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Last year, the Atlanta Braves blew a big September lead in the Wild Card standings and missed the playoffs completely. Instead of firing the manager, the franchise has made small adjustments that are paying off big.
The Braves collapsed last September, and fell out of the postseason derby on the last day of the season. As usually happens in these situations, there were people calling for the manager's head. When something terrible happens, we can't help looking for someone to blame. And unless the manager's halfway to the Hall of Fame already, he usually become everyone's first choice.
To the organization's credit, the Braves didn't panic. As Danny Knobler writes:
But even if their 2012 postseason lasts just one more game than their nonexistent 2011 postseason did, the Braves have already justified the decisions they made last October. They've already proven that sometimes patience really is the best policy, that even the worst of collapses doesn't necessarily require finding someone to blame.
The Braves believed in their players. They believed in their manager, Fredi Gonzalez, even though they also believed that Gonzalez needed to change some things if he was going to have success.
As our Matt Snyder pointed out in a blog Tuesday, after the Braves clinched their playoff spot with a walkoff win over the Marlins, Gonzalez avoided the temptation to overuse his most important relief pitchers this year. Keeping incredible closer Craig Kimbrel and the rest fresh helped the Braves in September, and should make them formidable in October.
I don't mean to diminish what management has done, but considering that the Braves' lineup is little-changed from last year, the only real changes on the field have been a) working Kris Medlen into the rotation, while coping with the loss of Brandon Beachy, and b) as mentioned above, cutting the top relief pitchers' workloads.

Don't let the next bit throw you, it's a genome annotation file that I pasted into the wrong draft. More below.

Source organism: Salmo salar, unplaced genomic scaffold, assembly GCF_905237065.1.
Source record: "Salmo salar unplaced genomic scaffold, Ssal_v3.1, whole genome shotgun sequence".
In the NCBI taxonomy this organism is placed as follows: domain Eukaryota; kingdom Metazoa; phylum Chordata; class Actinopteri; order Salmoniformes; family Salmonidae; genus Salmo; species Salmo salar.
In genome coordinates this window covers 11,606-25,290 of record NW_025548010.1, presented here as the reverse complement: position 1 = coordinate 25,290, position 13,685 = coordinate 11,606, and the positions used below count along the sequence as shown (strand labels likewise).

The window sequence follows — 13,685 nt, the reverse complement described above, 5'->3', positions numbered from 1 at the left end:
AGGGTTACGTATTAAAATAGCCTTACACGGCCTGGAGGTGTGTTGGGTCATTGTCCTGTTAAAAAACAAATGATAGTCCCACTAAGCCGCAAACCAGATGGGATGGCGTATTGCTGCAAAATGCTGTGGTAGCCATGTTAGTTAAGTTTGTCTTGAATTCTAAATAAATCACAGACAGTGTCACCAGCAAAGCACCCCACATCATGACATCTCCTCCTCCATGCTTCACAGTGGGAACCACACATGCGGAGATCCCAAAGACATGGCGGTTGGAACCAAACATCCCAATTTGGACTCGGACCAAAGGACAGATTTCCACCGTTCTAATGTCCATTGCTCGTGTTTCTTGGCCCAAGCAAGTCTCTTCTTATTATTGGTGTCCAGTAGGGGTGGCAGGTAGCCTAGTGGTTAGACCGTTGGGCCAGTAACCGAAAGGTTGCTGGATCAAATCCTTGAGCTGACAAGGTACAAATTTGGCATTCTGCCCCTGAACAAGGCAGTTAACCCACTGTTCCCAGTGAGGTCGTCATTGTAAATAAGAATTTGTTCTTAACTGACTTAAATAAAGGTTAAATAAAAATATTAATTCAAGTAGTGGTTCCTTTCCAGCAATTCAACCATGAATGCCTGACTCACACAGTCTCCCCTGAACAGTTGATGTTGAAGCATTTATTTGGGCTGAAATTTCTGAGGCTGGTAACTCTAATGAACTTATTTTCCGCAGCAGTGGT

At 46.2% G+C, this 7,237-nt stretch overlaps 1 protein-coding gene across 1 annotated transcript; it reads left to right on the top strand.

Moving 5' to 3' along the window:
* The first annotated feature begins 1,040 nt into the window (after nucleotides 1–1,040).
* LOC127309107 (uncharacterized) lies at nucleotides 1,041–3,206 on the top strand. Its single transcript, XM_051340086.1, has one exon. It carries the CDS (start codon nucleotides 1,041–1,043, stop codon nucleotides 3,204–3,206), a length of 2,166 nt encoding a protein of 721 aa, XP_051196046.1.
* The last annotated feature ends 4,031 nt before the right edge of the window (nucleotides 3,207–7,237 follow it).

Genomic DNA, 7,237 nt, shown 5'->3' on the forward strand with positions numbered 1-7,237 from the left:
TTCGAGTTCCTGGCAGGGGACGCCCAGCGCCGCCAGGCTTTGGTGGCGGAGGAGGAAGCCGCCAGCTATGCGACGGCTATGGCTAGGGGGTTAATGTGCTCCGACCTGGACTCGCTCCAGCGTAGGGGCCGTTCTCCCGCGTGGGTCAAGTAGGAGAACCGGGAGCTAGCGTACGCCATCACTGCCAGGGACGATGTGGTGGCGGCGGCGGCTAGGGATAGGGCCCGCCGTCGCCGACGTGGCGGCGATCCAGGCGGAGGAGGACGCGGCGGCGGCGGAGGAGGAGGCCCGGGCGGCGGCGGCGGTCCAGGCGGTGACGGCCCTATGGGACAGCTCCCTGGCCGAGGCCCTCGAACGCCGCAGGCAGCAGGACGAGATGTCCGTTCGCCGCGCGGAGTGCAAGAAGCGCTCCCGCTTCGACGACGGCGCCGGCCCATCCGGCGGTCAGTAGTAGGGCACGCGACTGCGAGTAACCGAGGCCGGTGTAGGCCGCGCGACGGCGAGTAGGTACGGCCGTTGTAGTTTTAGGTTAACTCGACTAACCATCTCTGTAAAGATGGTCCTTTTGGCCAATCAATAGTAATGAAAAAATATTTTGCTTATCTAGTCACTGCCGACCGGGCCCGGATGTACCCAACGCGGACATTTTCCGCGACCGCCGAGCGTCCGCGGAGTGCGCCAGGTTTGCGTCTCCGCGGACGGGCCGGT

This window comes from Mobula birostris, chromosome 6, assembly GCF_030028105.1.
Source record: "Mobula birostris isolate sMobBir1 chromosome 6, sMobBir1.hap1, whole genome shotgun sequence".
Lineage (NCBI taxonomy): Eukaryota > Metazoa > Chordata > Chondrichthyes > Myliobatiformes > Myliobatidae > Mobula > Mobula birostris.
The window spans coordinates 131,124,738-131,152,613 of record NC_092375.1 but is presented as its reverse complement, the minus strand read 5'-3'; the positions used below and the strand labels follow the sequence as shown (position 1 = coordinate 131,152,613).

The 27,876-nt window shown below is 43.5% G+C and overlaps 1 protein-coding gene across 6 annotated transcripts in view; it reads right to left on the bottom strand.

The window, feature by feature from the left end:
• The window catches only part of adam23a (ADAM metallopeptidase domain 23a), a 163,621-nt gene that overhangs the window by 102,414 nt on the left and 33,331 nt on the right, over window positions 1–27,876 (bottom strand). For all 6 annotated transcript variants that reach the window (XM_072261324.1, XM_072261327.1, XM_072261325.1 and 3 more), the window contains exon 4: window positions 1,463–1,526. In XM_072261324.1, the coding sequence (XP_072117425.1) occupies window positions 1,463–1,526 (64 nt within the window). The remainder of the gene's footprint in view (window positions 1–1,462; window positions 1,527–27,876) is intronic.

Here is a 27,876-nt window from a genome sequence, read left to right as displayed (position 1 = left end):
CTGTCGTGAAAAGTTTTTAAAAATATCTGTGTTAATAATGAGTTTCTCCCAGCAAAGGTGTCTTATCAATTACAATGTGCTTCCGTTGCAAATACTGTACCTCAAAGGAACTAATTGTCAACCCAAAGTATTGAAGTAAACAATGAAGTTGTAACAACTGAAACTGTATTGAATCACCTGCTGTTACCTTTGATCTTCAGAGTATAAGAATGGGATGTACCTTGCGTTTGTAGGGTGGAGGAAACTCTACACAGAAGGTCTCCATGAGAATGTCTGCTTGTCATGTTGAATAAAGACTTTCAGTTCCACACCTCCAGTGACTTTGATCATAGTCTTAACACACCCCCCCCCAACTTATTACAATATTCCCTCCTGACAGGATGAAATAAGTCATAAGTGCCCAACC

The first of those has obviously worked even better than anyone could have possibly hoped, while I have actually sort of questioned the second. Does it really make sense to take significant innings from your best relievers and give them to your not-best relievers? Especially when there's not much evidence suggesting that the best relievers' workloads last season actually hurt them?
Does it really make sense (I wondered) to establish some sort of precedent, limiting top relief pitchers to 60-65 innings?
Except I checked, and the Braves' handling of incredible closer Craig Kimbrel (and the rest) isn't precedent-setting. Medlen's going to finish the season with something between 60 and 65 innings; same for Chad Durbin, with Jonny Venters and Eric O'Flaherty in the 55-60 range. Which seems like not many innings. But there is a long history, going back nearly 25 years, of pitchers saving at least 35 games while pitching fewer than 65 innings.
In 1990, Dave Righetti finished with 36 saves in only 53 innings; just four years earlier, he'd recorded 48 saves while pitching 107 innings.
In 1997, Randy Myers led the National League with 45 saves while throwing 60 innings.
In 2005, Cleveland's Bob Wickman led the American League with 45 saves while throwing 62 innings.
Since 1990, there have been 66 pitcher-seasons with 35 or more saves and fewer than 65 innings. Perhaps what's most interesting about Fredi Gonzalez's bullpen strategy is that he's not letting anyone throw more than 65 innings this season. That seems uncommon.
The practical impact of all this remains unknown. Kimbrel's been better this season, Venters has been worse, and O'Flaherty has been a little worse. But Gonzalez seems to be keeping everyone happier, thanks largely to the absence of a late-season collapse. And when you get right down to it, maybe that's all a manager is supposed to do.